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Following dominant victory over Harrington in Berkshire DA race, Shugrue thanks controversial legal mentor

Shugrue addressing supporters on election night.
Josh Landes
Shugrue addressing supporters on election night.

Pittsfield, Massachusetts lawyer Timothy Shugrue defeated first-term District Attorney Andrea Harrington in Tuesday’s Berkshire Democratic primary, as the office prepares for another leadership change.

With over 22,000 recorded votes reported by Pittsfield Community Television Tuesday night, Shugrue won the day with over 60% of the tally. Around 9:45, he declared victory in front of supporters at an election night party at the Proprietor’s Lodge in Pittsfield.

“The message tonight, as you saw the turnout, which was a nice turnout, you saw the manner in which we won," said Shugrue. "People wanted the change. And you all told me that, but I needed to I need to see it and feel it firsthand. But thank you all for that.”

Shugrue said Harrington called to concede and offer her support during his transition into office at the end of the year.

“During those first weeks in March, I had the steadfast support of my good friend and mentor, who I think has been in my life for a good part of my legal career, one of the most respected judges in Massachusetts, Judge Daniel Ford," he said. "Judge Daniel Ford can't be here tonight because unfortunately he was not feeling well.”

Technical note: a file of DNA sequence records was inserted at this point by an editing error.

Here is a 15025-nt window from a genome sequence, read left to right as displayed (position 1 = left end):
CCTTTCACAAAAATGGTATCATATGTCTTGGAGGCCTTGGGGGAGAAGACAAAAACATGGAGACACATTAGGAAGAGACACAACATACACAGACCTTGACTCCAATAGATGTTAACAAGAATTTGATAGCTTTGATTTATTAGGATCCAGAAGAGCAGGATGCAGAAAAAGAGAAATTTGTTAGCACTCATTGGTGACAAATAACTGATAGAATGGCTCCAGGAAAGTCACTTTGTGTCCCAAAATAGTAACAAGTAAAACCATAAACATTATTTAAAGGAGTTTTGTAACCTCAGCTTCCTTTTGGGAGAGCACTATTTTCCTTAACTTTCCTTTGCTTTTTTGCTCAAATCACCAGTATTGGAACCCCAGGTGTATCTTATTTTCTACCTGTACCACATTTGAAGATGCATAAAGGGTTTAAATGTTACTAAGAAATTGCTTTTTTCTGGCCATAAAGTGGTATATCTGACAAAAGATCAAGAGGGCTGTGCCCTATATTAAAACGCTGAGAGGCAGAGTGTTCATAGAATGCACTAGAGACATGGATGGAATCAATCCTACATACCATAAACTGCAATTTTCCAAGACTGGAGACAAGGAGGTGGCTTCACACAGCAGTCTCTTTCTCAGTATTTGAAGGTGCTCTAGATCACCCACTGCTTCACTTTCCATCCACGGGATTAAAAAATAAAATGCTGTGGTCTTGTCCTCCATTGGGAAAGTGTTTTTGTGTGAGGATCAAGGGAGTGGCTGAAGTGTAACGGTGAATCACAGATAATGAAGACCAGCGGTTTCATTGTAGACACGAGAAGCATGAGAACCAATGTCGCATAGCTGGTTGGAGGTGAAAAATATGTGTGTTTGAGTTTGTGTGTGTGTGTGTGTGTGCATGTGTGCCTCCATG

Despite Shugrue’s compliments, Ford is infamous for his role in the prosecution of Bernard Baran in the 1980s. In 1984, Baran – an openly gay man from Lanesborough working at the Early Childhood Development Center in Pittsfield – was arrested on charges of child molestation. As First Assistant District Attorney, Ford secured Baran’s conviction on five counts of rape and five counts of indecent assault and battery. Decades later, an investigation into the trial found enough prosecutorial misconduct to overturn the conviction. The charges were dismissed in 2009, but only after Baran reported experiencing multiple sexual assaults while in prison.

Another of Ford’s convictions – that of Barry Jacobson, a Jewish Manhattan real estate broker accused of arson in the early 1980s – was overturned just this year due to faulty evidence and antisemitism among jurors. A 2014 Washington Post article went as far to ask in its headline “Why is Daniel Ford still a Massachusetts judge?” Ford retired in 2019.

“Him along with Betsy Quigley, Sherwood Guernsey, Judith Knight, Doug Miskin, and other prominent progressives have continuously provided me with the guidance and advice, often at critical times during this race,” continued the incoming district attorney.

Shugrue’s supporters include some of Harrington’s longstanding rivals. Knight, who was at the event, is a fellow attorney and lost to Harrington in a bitter 2018 primary. Guernsey, also a lawyer, co-founded the activist group Berkshire Democratic Brigades. He backed Knight in that same primary.

With no Republican or Independent candidates running in the November general, Shugrue is effectively a lock as Berkshire County’s next DA. He reiterated his campaign pledge to once again prosecute lower-level crimes, a practice that was halted during Harrington’s tenure.